War of the Rebellion: Serial 095 Page 0853 Chapter LVIII. THE APPOMATTOX CAMPAIGN.

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Numbers 79. Report of Bvt. Brigadier General Edgar M. Gregory, Ninety-first Pennsylvania Infantry, commanding Second Brigade.

HDQRS. SECOND Brigadier, FIRST DIV., FIFTH ARMY CORPS,

April 18, 1865.

I have the honor to make the following report of the action of the brigade under my command in the recent campaign commencing March 29, 1865:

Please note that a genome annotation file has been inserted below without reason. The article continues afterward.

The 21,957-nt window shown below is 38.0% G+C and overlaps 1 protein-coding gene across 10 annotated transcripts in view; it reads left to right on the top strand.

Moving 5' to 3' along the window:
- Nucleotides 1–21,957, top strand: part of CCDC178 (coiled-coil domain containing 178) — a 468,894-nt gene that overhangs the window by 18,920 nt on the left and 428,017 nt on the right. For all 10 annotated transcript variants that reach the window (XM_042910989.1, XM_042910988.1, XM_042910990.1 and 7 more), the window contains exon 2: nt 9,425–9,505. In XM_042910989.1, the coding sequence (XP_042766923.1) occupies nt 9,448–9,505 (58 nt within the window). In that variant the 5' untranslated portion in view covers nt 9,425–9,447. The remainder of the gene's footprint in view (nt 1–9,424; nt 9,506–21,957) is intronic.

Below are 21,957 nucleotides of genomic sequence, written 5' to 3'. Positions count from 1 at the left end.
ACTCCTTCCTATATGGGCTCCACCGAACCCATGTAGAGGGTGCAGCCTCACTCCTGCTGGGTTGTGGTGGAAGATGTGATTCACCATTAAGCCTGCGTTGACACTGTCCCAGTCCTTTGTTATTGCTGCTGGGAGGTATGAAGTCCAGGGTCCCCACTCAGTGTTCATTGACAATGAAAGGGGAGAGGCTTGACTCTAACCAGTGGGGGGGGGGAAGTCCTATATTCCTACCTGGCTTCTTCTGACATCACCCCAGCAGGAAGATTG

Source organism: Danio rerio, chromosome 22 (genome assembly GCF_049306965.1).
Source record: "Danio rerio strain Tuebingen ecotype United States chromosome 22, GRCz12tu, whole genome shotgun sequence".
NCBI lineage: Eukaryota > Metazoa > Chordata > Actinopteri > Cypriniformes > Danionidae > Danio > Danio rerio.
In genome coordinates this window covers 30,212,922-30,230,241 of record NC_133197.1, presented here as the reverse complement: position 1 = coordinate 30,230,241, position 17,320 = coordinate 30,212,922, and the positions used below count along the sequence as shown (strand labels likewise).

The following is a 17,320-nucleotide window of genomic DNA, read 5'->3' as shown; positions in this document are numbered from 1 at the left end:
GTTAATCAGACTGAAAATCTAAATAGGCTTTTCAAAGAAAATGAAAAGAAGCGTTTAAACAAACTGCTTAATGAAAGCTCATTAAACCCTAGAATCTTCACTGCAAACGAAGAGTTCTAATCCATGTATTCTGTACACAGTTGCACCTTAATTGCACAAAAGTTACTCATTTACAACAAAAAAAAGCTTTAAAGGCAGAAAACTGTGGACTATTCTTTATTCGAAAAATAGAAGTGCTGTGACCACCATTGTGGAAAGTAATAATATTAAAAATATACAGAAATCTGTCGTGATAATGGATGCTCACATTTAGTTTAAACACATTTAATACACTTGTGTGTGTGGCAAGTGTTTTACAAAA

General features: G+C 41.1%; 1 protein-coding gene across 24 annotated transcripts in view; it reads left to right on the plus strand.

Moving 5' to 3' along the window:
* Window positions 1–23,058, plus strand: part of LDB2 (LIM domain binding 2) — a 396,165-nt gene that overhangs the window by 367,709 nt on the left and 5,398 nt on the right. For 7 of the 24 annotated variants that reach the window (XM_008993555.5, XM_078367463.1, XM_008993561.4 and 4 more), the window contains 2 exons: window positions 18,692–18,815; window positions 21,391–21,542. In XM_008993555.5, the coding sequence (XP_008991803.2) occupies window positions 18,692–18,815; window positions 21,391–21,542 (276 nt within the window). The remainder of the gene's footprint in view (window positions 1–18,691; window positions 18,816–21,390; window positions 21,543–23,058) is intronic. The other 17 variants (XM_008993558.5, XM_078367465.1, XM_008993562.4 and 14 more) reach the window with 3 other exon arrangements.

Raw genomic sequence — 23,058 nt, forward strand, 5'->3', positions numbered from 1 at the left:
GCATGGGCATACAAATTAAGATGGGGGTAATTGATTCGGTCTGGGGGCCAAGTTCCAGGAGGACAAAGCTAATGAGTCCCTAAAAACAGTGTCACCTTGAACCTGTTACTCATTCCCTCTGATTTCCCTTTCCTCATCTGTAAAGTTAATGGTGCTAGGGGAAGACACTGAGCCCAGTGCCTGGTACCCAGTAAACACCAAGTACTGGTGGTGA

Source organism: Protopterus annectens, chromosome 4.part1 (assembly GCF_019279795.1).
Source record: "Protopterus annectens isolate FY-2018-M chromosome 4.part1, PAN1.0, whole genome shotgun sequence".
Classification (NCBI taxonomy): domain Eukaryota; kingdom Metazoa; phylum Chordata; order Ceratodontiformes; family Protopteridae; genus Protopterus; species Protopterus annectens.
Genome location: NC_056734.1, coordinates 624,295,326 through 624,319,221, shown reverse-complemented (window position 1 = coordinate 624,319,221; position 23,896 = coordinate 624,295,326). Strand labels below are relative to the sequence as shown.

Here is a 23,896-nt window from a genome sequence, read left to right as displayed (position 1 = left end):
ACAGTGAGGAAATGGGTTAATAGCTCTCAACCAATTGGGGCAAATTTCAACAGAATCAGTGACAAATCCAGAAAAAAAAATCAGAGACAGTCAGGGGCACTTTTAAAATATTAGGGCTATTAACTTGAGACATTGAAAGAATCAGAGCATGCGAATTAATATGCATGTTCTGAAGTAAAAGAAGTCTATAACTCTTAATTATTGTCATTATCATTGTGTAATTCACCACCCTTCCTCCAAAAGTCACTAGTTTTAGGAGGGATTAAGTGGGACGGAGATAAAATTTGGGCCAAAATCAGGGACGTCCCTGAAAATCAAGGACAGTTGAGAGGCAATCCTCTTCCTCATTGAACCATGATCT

The Second Brigade, agreeable to orders, left camp near Humphrey's Station, Va., at 5.30 o'clock on the morning of the 29th ultimo, preceded by the First Brigade, First Division, Fifth Army Corps. We crossed Rowanty Creek at 7.30 o'clock and took the old stage road leading toward Dinwiddie Court-House. We bivouacked at the Miller house, awaiting orders, and at 1 p. m. proceeded back, taking the Vaughan road to Gravelly Run. Meeting with small squads of the enemy we advanced a skirmish line and formed our regiments - One hundred and eighty-seventh, One hundred and eighty-eighth, and One hundred and eighty-ninth [New York] - in line of battle. Our skirmishers soon became engaged with the enemy, and the First Brigade, in advancing on our right, became actively engaged with the enemy in force. Advancing some distance in two lines of battls, at this juncture General Chamberlain, commanding the First Brigade, asked the assistance of a regiment of my brigade, and I immediately sent the One hundred and eighty-eighth New York Volunteers, Lieutenant-Colonel Doolittle, to his assistance. We continued to advance the two remaining regiments, as per instructions, passing over swampy and difficult grounds, protecting the flank of the First Brigade, until reaching the Quaker (or telegraph) road, where we halted, a line of battle being in our front. From this point we were relieved, and bivouacked in the field opposite the J. Lewis house, an old saw-mill, for the night. On the morning of the 30th the One hundred and eighty-eighth New York Volunteers returned to the brigade, and at 1 p. m. we were moved up the Quaker road to a large field, near the Boydton road, and took position in the rear of the line of battle, occupying the earth-works. We lay in line of battle in this position the entire day. At 7.30 o'clock the regiments were moved back of the Boydton road, and bivouacked for the night. The morning following (31st) received orders to move down the Boydton road to General Ayres, Second Division, being relieved by the Second Corps, and took position immediately on his right. The Second Division at this time was actively engaged with the enemy, and meeting with some reverses, the First Division entire was ordered forward. My brigade, after crossing Gravelly Run, was formed in two lines of battle - the One hundred and eighty-eighth and One hundred and eighty-ninth forming a line, with the One hundred and eighty-seventh in rear. My brigade joined the right of the First. The enemy's line being driven back, and the ground lost in the morning was handsomely retaken. I continued to advance my brigade until near the White Oak road, taking the enemy's skirmish line and occupying their rifle-pits. We also captured many prisoners. In this position we threw up a line of works, extending from the First Brigade, on our left, to General Miles' division, or the Third Brigade, First Division, Second Corps, on our right. A heavy skirmish line was placed near the road, connecting as above, respect